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Comics Alliance put up an interview with Bryan Lee O’Malley, creator of Scott Pilgrim, and Takekuma Kentarou and Aihara Kouji, authors of the satirical yet highly informative guide, Even a Monkey Can Draw Manga. It focuses mainly on the influence Monkey Manga (a cocky, saucy book this one is) had on Bryan as he was getting ready to make Scott Pilgrim, as well as how the series differs from manga (Scott breaking up with Knives for no reason would have been a no-no).
Before you read that talk, or alternatively after you’ve read it, I highly recommend checking out the discussion between Takekuma and Love Hina and Negima! artist Akamatsu Ken, which was translated a few months ago. Whereas the Comics Alliance post focuses almost entirely on the creative side of things, the Takekuma-Akamatsu talk looks at where manga is headed as an industry and how it might have to change. You can see my thoughts on that article here, but I’m putting it next to the O’Malley one just to show how various ideas are being thrown about in terms of how manga and other forms of comics can intermingle on artistic and pragmatic levels. O’Malley talks about the influence of manga on his work, Takekuma and Akamatsu talk about potentially having a division of the workload similar to American comics, and at the very least, it gives the impression that the future of comics will look very different from today.
Read both articles and tell me what you think. I’m very curious to see what kind of impression is given when they’re experienced together.
I have never read Scott Pilgrim.
I’ve definitely heard about it, and I plan on reading it eventually, but as of this point I have never done more than glimpse a few pages. Regardless however, I know that Bryan Lee O’Malley has become a household name among geeks, and with the final volume of Scott Pilgrim out, he’s going to be well-remembered.
Imagine my surprise then when I discovered that the covers of Scott Pilgrim are not the first place I had seen Mr. O’Malley’s name.
Years ago I enjoyed reading the stories over at Improfanfic, a site dedicated to both fanfics and original stories with an anime flair. Each chapter of a story was written by a different person, providing the “improvisation” in the site’s name. Of these improfanfics, my favorite was probably Furniture Warriors, a parody of shounen fighting tournaments and the like where all of the characters wielded chairs and tables with deadly precision. Feeling nostalgic, I decided to look at the page for Furniture Warriors at Improfanfic, where in the middle of the fanart section one name in particular caught my eye.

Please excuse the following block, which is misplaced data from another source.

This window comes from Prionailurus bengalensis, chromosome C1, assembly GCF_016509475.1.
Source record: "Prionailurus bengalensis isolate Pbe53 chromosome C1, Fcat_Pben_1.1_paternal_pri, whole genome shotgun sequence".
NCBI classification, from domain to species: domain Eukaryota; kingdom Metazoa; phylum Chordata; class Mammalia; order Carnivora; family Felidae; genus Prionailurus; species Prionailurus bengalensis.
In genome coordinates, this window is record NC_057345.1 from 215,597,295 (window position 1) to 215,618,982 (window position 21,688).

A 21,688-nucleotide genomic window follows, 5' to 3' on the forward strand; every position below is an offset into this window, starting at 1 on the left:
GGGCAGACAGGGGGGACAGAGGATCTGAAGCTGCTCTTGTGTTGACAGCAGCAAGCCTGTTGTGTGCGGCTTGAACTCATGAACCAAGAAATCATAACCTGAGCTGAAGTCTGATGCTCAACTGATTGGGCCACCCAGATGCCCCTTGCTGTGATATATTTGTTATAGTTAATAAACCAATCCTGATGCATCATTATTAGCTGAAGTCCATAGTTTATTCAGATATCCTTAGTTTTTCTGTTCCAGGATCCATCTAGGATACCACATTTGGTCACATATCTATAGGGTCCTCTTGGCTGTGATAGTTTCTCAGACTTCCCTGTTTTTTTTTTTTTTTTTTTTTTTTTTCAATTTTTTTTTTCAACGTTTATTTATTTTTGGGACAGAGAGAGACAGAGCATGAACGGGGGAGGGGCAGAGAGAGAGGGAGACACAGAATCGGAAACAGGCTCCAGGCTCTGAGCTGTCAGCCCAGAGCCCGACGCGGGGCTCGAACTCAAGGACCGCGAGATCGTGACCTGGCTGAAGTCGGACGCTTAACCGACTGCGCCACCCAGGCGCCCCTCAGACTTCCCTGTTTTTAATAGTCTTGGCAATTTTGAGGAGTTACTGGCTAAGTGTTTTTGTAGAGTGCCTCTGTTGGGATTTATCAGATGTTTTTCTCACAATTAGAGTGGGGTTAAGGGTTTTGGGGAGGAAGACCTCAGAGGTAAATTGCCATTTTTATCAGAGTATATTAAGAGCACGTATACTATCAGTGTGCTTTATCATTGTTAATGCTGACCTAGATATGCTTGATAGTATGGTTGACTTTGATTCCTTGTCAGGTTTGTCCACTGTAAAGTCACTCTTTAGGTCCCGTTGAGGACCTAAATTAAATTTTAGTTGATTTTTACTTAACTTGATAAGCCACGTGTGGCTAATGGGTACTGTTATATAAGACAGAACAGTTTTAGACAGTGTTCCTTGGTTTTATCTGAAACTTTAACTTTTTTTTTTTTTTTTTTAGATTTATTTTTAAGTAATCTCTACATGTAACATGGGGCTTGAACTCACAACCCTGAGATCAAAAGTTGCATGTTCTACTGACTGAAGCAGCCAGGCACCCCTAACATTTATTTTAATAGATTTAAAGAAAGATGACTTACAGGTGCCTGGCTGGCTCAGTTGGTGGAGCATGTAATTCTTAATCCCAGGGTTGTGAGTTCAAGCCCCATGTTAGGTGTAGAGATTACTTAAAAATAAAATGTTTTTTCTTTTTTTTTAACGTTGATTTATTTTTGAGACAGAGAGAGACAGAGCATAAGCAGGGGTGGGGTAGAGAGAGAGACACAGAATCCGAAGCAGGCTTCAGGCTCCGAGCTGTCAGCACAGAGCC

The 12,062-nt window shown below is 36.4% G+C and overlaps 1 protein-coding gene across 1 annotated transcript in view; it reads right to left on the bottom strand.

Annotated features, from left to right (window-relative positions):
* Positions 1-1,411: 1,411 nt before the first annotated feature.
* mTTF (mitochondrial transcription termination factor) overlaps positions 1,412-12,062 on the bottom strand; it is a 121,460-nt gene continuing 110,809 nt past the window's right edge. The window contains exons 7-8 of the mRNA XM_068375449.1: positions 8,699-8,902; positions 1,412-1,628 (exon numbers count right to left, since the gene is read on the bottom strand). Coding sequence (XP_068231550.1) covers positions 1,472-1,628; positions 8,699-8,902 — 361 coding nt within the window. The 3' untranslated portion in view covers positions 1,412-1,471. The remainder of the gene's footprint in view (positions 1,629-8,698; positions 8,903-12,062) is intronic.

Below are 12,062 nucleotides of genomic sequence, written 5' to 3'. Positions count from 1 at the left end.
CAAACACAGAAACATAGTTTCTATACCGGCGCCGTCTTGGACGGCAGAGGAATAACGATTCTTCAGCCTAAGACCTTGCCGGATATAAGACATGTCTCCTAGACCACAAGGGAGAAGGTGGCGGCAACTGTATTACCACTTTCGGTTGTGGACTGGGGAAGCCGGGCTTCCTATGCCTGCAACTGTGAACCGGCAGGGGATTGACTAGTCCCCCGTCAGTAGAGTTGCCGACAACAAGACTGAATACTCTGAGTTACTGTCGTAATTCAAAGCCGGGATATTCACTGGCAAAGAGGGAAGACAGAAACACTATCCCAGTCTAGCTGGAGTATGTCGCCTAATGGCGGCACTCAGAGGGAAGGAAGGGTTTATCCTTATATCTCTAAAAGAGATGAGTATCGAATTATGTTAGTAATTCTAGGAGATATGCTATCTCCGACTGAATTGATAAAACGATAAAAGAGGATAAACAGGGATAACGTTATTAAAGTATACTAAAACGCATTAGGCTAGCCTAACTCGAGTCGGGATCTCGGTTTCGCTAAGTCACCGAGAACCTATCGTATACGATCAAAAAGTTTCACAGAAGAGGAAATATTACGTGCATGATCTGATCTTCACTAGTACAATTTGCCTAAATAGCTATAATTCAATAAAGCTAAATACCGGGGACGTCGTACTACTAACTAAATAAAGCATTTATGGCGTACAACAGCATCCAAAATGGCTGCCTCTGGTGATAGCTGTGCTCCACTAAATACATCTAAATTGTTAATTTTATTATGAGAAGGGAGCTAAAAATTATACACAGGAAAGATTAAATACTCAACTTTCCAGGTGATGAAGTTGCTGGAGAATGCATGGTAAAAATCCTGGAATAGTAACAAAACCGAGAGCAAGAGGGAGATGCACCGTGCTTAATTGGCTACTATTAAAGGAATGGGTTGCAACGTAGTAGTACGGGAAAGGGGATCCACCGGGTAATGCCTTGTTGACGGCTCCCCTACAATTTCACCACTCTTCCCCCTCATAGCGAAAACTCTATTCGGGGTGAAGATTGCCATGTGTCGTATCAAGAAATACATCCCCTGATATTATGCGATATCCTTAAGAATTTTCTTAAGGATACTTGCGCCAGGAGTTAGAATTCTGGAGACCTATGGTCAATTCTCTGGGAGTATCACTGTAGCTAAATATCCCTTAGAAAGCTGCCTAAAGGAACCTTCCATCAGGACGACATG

Could it be the same person? Could the “Bryan O’Malley” who drew these images and wrote various chapters of Improfanfic be the same Canadian whose work has had the honor of being adapted into a feature-length film?
All signs point to “yes.”
Bryan has mentioned at conventions that he is inspired by anime. Not only that, but if you look at the fanart there and compare it to the artwork in Scott Pilgrim, even though there is a markable difference in style, skill, and experience, I think you can definitely see small inklings of what the man would become.
Not only that, but going to the archive.org record of the website listed with his name and e-mail address on the FW page, it says:
In real life, incidentally, they call him Bryan L. O’Malley. And the L, of course, stands for Lunacy. He happens to be the only Canadian member of Maison Otaku.
So there you have it.
Keep in mind that my reason behind this post was not to show off my internet detective skills or anything, but to simply be amazed that the person whose artwork I saw way back would become responsible for such a phenomenon. It makes the world feel so much smaller, and yet also so much grander.
Now, time to get reading.